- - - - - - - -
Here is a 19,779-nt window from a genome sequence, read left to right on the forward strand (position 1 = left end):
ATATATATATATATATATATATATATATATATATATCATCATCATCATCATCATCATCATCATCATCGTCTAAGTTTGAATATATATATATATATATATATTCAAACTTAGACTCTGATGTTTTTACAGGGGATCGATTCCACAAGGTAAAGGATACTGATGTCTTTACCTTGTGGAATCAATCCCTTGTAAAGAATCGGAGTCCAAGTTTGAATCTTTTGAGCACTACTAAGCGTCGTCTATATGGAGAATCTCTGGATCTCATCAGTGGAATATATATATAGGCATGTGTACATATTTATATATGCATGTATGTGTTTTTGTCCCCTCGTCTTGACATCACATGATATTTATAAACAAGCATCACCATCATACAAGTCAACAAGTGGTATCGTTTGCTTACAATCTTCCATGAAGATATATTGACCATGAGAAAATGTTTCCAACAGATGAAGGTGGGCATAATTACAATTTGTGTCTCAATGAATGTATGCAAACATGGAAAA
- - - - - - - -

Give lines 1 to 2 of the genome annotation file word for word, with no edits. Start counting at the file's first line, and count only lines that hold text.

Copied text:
Here is a 19,779-nt window from a genome sequence, read left to right on the forward strand (position 1 = left end):
ATATATATATATATATATATATATATATATATATATCATCATCATCATCATCATCATCATCATCATCGTCTAAGTTTGAATATATATATATATATATATATTCAAACTTAGACTCTGATGTTTTTACAGGGGATCGATTCCACAAGGTAAAGGATACTGATGTCTTTACCTTGTGGAATCAATCCCTTGTAAAGAATCGGAGTCCAAGTTTGAATCTTTTGAGCACTACTAAGCGTCGTCTATATGGAGAATCTCTGGATCTCATCAGTGGAATATATATATAGGCATGTGTACATATTTATATATGCATGTATGTGTTTTTGTCCCCTCGTCTTGACATCACATGATATTTATAAACAAGCATCACCATCATACAAGTCAACAAGTGGTATCGTTTGCTTACAATCTTCCATGAAGATATATTGACCATGAGAAAATGTTTCCAACAGATGAAGGTGGGCATAATTACAATTTGTGTCTCAATGAATGTATGCAAACATGGAAAA